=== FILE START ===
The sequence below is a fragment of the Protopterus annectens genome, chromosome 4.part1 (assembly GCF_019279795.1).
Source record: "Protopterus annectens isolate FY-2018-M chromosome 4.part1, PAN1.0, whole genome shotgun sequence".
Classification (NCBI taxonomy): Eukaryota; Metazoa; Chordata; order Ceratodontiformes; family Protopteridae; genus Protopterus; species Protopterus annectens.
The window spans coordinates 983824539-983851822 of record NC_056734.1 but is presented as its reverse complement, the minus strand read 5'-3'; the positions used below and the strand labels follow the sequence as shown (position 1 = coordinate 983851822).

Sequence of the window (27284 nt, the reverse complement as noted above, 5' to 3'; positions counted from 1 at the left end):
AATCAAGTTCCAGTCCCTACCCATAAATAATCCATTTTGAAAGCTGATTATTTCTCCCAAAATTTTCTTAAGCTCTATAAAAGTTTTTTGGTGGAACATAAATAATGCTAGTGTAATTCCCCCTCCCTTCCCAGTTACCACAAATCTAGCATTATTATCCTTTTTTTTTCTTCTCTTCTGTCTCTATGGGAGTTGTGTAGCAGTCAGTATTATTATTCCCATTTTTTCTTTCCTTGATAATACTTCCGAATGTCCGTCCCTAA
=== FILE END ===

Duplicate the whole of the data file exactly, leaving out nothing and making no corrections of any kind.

The sequence below is a fragment of the Protopterus annectens genome, chromosome 4.part1 (assembly GCF_019279795.1).
Source record: "Protopterus annectens isolate FY-2018-M chromosome 4.part1, PAN1.0, whole genome shotgun sequence".
Classification (NCBI taxonomy): Eukaryota; Metazoa; Chordata; order Ceratodontiformes; family Protopteridae; genus Protopterus; species Protopterus annectens.
The window spans coordinates 983824539-983851822 of record NC_056734.1 but is presented as its reverse complement, the minus strand read 5'-3'; the positions used below and the strand labels follow the sequence as shown (position 1 = coordinate 983851822).

Sequence of the window (27284 nt, the reverse complement as noted above, 5' to 3'; positions counted from 1 at the left end):
AATCAAGTTCCAGTCCCTACCCATAAATAATCCATTTTGAAAGCTGATTATTTCTCCCAAAATTTTCTTAAGCTCTATAAAAGTTTTTTGGTGGAACATAAATAATGCTAGTGTAATTCCCCCTCCCTTCCCAGTTACCACAAATCTAGCATTATTATCCTTTTTTTTTCTTCTCTTCTGTCTCTATGGGAGTTGTGTAGCAGTCAGTATTATTATTCCCATTTTTTCTTTCCTTGATAATACTTCCGAATGTCCGTCCCTAA